While Kunos did not acquire the rights to the Ferrari 458 Challenge series – a private championship for Ferrari owners campaigning somewhat equally prepared track variants of the Ferrari 458, Kunos instead got around the lack of a license by modelling a Stage 3 Performance Package on the default Ferrari 458, and basically admitted in the description it was a Ferrari Challenge car. Taking advantage of the game’s Stage system, which allows content creators – or the developers themselves – to start with an existing vehicle and slap on 3D model adjustments or performance tweaks, Kunos included a Ferrari challenge car within Assetto Corsa – it just wasn’t called that in the menus. In the official forums, most people acknowledged it was a Ferrari Challenge car, and during the Early Access period I recall it was one of the more popular cars in the game – but it drills home the point that Kunos at one point were absolutely, one hundred percent willing, to work around a license they didn’t have for the benefit of their audience.
The Ferrari F40LM was a beast of a GT participant in the mid 1990’s, but once again, Kunos simply couldn’t acquire the rights to model the exact car for use in Assetto Corsa. Rather than admit defeat and hope modders would get to work on the F40LM once the game came out, Kunos instead heavily implied the Stage 3 Ferrari F40 was in fact an F40LM – or as close as they could possibly get to it without pissing off Ferrari, according to the vehicle’s description. It sure didn’t look the part of an F40LM, relying on the street car 3D model, the inevitable influx of 1990’s GT liveries from the community, and a convincing set of physics to get the point across, but everybody knew what they were getting with the Stage 3 F40.
But these tongue-in-cheek nods to cars Kunos were unable to license for Assetto Corsa straight up stopped with the Stage 1 variant of the Lotus Exos T125. Prior to landing two modern Ferrari Formula One entries in this year’s Red Pack DLC bundle, the only professional category open wheel car on the Assetto Corsa car roster was hidden in the upgrades menu for the consumer-spec Lotus Exos T125. Designed as the ultimate toy for elite track day snobs, the Exos T125 was basically a Formula One car that a rich asshole could run at his local track with the help of a few buddies. Kunos used this vehicle as a base to sneak an actual Formula One car into Assetto Corsa when they didn’t have the rights to any at the time, creating a Stage 1 Performance Package rendition that was basically the 2013 Lotus Grand Prix car. Though some would argue the car’s on-track performance and underlying physics figures were merely estimations, the work Kunos had done previously for Toyota and Ferrari on both Ferrari Virtual Academy and netKar Pro suggested they weren’t exactly taking shots in the dark.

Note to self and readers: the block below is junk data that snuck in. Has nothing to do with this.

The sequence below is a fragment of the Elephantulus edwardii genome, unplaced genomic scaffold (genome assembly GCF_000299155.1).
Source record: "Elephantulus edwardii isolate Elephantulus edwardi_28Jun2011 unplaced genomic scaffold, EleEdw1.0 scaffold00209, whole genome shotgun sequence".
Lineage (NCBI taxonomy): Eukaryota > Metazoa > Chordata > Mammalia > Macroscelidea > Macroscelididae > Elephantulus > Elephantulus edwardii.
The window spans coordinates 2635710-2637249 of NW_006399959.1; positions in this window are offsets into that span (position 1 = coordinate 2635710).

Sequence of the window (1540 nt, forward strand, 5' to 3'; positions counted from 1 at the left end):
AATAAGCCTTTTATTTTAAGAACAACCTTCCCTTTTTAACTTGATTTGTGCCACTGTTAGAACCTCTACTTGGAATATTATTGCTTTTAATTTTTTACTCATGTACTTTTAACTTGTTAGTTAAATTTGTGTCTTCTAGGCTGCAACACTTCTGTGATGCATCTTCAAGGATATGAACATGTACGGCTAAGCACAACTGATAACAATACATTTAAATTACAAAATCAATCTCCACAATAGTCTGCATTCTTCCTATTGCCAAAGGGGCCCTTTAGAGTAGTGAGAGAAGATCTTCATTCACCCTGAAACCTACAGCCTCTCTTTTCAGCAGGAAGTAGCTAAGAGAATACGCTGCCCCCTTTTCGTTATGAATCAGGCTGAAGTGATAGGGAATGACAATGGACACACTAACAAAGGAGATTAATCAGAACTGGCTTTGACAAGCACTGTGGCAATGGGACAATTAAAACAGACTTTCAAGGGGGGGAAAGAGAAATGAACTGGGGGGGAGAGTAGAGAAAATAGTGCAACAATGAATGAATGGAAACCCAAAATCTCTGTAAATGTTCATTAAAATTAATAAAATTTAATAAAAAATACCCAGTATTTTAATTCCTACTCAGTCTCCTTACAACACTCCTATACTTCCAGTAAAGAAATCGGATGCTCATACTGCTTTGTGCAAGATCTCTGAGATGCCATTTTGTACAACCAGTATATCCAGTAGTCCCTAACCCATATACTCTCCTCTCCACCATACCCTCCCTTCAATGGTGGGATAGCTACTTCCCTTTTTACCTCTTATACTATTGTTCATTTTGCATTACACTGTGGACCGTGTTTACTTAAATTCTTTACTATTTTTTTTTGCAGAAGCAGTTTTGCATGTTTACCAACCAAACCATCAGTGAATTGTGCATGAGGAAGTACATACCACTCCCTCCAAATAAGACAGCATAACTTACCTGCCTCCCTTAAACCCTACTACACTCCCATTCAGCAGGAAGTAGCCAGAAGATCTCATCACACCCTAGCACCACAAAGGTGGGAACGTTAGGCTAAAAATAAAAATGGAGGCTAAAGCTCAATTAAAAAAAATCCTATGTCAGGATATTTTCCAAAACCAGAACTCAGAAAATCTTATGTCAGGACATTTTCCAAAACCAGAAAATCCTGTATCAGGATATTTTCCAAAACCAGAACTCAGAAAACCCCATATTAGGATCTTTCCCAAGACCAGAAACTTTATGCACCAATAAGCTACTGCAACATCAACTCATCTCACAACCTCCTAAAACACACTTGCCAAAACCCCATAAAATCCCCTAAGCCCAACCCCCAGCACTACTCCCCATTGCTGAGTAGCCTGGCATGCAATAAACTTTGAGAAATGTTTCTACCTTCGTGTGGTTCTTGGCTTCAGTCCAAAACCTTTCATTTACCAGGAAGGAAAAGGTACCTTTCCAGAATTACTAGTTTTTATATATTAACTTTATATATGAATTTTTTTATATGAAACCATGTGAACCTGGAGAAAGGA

I’m really perplexed as to why Kunos couldn’t model a Stage 1 variant of the legendary Group C prototype to begin with, when they seemed to have no problem doing so previously with other cars on the roster – including vehicles from Ferrari and Lotus, of whom the former is known for being notoriously difficult to deal with when it comes to video game licensing deals. This was basically the entire point of Kunos creating the Stage system for vehicle selection – allowing multiple versions of the same base vehicle to co-exist within the application. Marco Massarutto also confirmed in a live stream that Le Mans is not going to appear in Assetto Corsa, so why intentionally go out and model the Le Mans-spec variants of certain cars knowing full well there isn’t actually a use for them in your game? The whole scenario is just really silly.
But what’s even more bizarre, is for someone like Stefano to go out and chastise a respected modder of their game for essentially doing the exact same thing the actual developers of the game did. Just as burrrio ended up not having permission to create the high-downforce WSC-variant of the Sauber C9, Kunos didn’t have permission to create the Ferrari 458 Challenge Series, the Ferrari F40LM, or the 2013 Lotus E21. These cars have been in the game as far back as early 2014, and they have never caused problems. They’ve also demonstrated that licensing doesn’t mean shit in this situation – contrary to their claims in forum posts regarding the matter – and Kunos were very well capable of building a high-downforce C9 themselves by merely calling it a Stage 1 upgrade, they just chose not to, and instead chased after someone in the community who did.